It is important that you and your patient understand the different components of Medicare Advantage Plans. While performing a Medicare Part D plan comparison is somewhat straightforward, showing each drug the patient will take for the year and predicting what phases of coverage the patient will go through, there are many more factors to weigh in comparing MA-PDPs. Not only do patients have to consider their drug out-of-pocket costs, they also have to think about the various health and medical services they will need throughout the year.
This is the estimated total Health Out-Of-Pocket cost for all of the patient's health and medical services throughout the year. This includes the Health Premium (the monthly fixed amount a patient pays to his/her provider for insurance coverage), and the various out-of-pocket costs the patient will incur for doctor visits, medical services, and other extra benefits throughout the year. In Amplicare this OOP cost only takes into account the Health Monthly Premium, because this is the only predictable and guaranteed out-of-pocket cost the patient will have to pay for his/her health services.
Health Out-Of-Pocket cost does NOT include Drug Out-Of-Pocket costs. You will notice the Drug Out-Of-Pocket cost next to the blue pill icon just like you would see while doing a PDP plan comparison.
The Health Premium is the fixed monthly amount a patient will pay his/her insurance provider for coverage. Some plans do not have monthly health premiums. In addition, this Health Premium will be paid on top of the patient's Medicare Part B premium.
The Maximum Out-Of-Pocket cost is the plan’s limit on how much money a patient will have to pay out-of-pocket for in-network health services throughout the year. This does not include out-of-network doctor/provider visits. This Maximum Out-Of-Pocket cost also does not include the patient's Drug Premium, Drug Deductible, and Drug Out-Of-Pocket costs.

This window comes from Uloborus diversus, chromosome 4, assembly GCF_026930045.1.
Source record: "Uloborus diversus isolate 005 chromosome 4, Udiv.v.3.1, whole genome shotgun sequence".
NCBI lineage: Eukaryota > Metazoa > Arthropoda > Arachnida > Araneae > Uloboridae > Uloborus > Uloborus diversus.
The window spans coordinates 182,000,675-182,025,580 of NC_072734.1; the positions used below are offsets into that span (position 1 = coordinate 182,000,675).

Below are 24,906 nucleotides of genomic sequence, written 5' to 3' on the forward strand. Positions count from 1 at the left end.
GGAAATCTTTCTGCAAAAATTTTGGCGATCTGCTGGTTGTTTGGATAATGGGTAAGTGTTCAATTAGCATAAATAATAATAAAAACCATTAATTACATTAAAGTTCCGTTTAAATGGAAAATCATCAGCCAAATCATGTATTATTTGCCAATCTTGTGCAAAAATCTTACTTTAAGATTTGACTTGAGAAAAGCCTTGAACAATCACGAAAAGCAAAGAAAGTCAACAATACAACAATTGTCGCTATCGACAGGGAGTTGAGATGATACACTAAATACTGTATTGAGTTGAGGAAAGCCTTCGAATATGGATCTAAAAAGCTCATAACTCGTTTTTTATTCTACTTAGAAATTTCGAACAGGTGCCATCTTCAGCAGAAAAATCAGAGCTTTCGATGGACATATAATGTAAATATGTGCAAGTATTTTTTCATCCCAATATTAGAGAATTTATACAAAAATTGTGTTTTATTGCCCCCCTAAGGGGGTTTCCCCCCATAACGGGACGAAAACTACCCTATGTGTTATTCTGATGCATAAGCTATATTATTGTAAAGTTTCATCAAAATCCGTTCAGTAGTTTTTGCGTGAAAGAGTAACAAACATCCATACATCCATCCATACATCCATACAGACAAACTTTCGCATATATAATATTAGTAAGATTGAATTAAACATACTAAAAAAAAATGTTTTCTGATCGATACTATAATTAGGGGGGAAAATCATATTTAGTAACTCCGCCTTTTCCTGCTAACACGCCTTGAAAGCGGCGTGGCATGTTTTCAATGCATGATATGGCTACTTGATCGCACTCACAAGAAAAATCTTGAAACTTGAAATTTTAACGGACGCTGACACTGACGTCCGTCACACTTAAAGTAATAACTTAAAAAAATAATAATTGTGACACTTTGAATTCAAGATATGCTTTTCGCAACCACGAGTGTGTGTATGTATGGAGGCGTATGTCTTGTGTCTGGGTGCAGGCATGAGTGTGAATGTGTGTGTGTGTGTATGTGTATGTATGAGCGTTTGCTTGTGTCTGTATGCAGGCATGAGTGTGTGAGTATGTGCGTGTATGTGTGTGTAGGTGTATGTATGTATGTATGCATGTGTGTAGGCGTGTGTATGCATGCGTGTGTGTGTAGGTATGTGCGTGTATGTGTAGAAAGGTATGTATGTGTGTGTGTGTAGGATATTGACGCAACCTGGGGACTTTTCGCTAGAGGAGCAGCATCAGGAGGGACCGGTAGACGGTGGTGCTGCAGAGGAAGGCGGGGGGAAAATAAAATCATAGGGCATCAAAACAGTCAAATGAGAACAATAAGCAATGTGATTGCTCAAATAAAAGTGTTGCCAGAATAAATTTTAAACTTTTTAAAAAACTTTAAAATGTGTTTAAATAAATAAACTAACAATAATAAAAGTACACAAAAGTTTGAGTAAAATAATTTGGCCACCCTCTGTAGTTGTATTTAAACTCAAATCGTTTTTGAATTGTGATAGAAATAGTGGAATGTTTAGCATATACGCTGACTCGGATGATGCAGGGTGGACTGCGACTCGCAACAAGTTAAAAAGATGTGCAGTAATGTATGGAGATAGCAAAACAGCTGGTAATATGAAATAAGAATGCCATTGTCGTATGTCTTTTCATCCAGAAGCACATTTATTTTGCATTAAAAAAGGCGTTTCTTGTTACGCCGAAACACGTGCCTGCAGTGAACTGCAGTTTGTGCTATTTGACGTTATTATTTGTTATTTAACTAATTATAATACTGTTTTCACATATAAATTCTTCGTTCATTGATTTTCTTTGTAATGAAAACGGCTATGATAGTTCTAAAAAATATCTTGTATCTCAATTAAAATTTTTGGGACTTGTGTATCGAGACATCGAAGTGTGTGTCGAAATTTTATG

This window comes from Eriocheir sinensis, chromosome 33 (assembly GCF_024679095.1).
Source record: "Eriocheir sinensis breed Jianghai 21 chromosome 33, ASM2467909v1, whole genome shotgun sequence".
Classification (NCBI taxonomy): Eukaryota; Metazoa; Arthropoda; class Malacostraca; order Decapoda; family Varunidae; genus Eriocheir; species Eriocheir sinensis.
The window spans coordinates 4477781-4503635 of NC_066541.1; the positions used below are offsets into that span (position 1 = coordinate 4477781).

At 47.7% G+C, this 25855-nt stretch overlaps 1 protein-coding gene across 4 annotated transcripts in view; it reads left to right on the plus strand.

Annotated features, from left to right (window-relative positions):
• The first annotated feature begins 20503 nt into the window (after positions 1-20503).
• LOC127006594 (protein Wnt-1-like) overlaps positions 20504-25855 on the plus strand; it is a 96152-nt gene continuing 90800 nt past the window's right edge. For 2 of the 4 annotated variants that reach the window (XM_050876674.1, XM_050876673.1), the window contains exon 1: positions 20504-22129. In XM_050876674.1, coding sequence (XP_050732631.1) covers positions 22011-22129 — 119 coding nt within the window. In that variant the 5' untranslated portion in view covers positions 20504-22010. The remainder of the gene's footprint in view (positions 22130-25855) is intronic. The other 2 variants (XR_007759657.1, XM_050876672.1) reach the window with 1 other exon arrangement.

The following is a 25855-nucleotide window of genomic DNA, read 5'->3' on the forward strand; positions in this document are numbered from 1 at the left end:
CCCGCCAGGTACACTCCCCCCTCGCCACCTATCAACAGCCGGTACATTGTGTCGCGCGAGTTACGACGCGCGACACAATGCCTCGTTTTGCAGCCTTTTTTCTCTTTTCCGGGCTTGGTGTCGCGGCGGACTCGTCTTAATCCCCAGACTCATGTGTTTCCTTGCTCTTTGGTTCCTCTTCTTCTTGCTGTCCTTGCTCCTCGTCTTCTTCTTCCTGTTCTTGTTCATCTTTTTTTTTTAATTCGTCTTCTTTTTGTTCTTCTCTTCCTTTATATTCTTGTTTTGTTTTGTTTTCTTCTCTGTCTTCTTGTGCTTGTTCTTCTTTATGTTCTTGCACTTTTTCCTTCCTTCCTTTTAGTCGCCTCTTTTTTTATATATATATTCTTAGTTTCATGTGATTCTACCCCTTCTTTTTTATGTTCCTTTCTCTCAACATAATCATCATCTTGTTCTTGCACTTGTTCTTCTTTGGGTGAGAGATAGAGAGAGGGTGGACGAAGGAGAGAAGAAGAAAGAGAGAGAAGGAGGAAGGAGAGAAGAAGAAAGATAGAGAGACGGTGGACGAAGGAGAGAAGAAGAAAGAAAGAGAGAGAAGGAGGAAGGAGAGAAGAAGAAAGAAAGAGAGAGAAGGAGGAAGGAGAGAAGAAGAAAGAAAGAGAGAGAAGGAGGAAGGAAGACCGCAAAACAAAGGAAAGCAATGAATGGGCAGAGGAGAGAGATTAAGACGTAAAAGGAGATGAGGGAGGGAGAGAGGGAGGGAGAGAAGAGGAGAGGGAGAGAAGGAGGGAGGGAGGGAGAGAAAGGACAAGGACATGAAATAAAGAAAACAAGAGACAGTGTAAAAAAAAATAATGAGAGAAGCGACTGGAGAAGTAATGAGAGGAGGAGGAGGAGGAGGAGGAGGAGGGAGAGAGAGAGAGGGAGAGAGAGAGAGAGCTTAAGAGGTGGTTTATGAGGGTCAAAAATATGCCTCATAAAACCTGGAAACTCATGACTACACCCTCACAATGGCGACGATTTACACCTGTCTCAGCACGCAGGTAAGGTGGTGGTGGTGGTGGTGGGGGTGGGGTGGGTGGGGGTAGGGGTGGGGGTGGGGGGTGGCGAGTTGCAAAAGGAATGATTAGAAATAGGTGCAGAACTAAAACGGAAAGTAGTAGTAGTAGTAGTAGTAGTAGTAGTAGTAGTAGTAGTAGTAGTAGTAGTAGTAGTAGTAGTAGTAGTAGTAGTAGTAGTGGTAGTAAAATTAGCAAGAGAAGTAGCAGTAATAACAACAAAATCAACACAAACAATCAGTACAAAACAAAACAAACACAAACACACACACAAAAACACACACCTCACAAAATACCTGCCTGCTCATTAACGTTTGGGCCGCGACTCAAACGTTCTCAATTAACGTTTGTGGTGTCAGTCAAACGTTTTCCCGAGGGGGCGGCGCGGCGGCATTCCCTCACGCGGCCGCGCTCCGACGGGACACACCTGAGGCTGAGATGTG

Medicare Advantage Plans may include additional benefits, such as vision, hearing, and/or dental coverage. Be aware that these benefits may be limited, and further investigation into each plans' limits is advised when choosing the best plan for your patient.
Now it's time to dive a little deeper into how each plan structures its Maximum Out-Of-Pocket costs by type of service. Once you choose a plan or two to compare and enter the Monthly Cost page, you can find the Health Benefit Cost Breakdown at the bottom of each plan's column under Annual Cost.
To expand, simply click anywhere in this row and you will see a breakdown of the Maximum Out-Of-Pocket costs for each type of health and medical service. These costs make up the total Maximum Out-Of Pocket. This breakdown will give you and your patient a clearer picture of costs for each type of service a plan provides.
Once you and your patient have narrowed your search down to a few different MA-PDP options, it is important to do some research on each plan's provider network.
For most MA-PDP plans, it is vital for a patient to know what doctors are in-network before choosing a plan. One downside to some MA-PDP plans is that they offer a very limited network of doctors, and a patient may lose their trusted family physician if they are not careful when selecting a plan. To determine if a doctor is in-network for a given plan, patients can use the online search tools on the plan's website. Patients may also call the plan's customer service team and speak with a representative to gather this information. Once your patient has browsed through a list of in-network providers, it is recommended that he/she call the provider directly to confirm network status. There have been cases of inaccurate reporting of provider networks in years past, and it never hurts to be too careful.
Medicare Advantage Plan Disenrollment Period
As of 2019, there is a new Medicare Advantage Open Enrollment period running from January 1st to March 31st. In the past, patients enrolled in MA-PDPs had the option to switch back to Original Medicare if they were not satisfied with their current plans. This means that patients could drop their advantage plans and enroll in Medicare Part A and B and sign up for a Part D plan as well. Patients can now, in addition, switch to a new MA-PDP plan if they feel that a different advantage plan would be more beneficial for them.
Now that you are an expert at Part D and MA-PDP plan comparisons, check out this guide that will walk you through the next steps to take after enrolling a patient in a plan!